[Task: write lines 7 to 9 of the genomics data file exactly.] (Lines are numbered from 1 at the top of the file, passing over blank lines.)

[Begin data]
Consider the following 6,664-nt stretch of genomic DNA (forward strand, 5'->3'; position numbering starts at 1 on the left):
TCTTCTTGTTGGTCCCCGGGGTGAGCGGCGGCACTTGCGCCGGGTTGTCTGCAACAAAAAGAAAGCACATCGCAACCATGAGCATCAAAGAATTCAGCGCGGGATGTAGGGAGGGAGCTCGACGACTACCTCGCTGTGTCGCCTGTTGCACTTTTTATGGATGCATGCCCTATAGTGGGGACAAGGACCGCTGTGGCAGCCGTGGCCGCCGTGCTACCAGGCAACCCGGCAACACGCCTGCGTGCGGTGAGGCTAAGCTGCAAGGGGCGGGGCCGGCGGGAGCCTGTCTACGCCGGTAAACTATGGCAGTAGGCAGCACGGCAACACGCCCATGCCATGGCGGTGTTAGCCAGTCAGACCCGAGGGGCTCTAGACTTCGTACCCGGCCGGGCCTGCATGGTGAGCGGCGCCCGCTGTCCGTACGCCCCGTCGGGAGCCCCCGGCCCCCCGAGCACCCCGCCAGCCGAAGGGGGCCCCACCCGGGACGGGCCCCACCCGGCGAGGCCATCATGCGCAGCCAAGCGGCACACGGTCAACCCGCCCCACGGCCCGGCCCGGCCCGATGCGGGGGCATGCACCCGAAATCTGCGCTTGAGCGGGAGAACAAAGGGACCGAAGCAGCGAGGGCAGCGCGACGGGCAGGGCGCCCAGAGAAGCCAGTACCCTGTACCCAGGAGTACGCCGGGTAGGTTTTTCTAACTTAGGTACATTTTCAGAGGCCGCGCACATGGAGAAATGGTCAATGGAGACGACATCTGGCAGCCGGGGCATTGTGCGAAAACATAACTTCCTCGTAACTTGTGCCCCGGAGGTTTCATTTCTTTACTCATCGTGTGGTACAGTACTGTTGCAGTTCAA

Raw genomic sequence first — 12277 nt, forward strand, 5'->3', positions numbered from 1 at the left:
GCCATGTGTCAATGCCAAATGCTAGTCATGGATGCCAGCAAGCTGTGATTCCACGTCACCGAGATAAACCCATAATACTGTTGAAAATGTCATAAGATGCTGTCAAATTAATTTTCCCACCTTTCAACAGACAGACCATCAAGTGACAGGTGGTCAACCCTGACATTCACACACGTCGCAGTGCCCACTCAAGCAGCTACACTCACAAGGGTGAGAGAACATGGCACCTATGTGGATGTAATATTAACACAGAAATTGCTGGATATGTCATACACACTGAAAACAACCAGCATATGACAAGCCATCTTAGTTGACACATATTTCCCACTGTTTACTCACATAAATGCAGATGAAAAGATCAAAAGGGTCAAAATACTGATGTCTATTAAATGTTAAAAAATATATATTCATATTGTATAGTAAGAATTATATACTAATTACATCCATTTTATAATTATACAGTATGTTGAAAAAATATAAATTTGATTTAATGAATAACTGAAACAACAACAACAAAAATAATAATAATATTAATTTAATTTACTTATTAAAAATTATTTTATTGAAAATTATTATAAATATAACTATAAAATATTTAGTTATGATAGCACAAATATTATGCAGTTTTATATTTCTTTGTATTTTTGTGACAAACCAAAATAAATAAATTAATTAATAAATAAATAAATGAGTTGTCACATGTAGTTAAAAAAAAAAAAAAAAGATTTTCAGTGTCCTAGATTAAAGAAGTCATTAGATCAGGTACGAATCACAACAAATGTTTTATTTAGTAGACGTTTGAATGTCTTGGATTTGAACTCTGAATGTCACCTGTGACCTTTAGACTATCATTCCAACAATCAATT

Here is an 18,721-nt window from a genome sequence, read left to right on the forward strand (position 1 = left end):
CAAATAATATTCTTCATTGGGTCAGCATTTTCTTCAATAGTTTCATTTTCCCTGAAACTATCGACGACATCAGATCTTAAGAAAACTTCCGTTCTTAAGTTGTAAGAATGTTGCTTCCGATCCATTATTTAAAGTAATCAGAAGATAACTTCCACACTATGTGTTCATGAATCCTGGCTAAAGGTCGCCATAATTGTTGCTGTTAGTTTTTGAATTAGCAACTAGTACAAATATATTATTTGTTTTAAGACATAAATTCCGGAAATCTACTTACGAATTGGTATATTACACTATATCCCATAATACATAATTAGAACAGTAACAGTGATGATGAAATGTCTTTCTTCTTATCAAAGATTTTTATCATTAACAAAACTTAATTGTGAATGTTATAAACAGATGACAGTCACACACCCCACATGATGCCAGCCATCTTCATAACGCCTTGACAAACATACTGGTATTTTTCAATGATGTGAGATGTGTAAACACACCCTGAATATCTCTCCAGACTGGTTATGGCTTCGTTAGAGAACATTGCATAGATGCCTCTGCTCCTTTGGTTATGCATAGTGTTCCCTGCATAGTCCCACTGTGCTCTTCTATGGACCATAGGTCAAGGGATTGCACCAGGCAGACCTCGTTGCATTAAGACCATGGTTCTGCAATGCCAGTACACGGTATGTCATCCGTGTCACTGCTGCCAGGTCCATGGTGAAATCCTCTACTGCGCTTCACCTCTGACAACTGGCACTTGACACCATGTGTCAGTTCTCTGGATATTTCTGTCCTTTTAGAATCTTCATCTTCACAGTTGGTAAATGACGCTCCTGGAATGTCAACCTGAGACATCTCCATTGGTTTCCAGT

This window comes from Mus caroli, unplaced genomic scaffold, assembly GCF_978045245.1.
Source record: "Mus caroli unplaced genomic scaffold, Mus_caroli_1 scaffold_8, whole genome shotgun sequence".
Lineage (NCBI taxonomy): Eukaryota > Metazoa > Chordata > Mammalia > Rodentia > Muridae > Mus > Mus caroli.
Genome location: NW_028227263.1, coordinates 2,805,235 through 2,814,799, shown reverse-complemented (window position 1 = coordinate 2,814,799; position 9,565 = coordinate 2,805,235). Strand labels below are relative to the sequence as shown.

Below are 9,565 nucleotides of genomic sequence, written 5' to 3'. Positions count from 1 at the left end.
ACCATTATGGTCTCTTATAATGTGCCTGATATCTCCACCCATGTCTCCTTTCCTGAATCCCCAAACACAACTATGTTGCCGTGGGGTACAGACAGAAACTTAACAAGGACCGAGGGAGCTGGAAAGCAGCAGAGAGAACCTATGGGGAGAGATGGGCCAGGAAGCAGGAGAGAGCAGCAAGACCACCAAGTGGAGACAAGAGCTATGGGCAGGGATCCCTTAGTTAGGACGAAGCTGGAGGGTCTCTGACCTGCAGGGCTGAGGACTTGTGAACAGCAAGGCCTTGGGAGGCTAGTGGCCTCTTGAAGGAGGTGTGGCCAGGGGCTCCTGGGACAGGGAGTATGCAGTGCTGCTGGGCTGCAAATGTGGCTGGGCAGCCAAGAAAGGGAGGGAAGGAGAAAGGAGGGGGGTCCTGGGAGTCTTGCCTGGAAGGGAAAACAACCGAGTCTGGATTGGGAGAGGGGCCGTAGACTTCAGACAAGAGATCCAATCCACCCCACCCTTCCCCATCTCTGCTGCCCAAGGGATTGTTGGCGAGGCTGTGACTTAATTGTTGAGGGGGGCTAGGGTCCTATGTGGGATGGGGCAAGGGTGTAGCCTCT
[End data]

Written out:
This window comes from Mus caroli, unplaced genomic scaffold, assembly GCF_978045245.1.
Source record: "Mus caroli unplaced genomic scaffold, Mus_caroli_1 scaffold_8, whole genome shotgun sequence".
Lineage (NCBI taxonomy): Eukaryota > Metazoa > Chordata > Mammalia > Rodentia > Muridae > Mus > Mus caroli.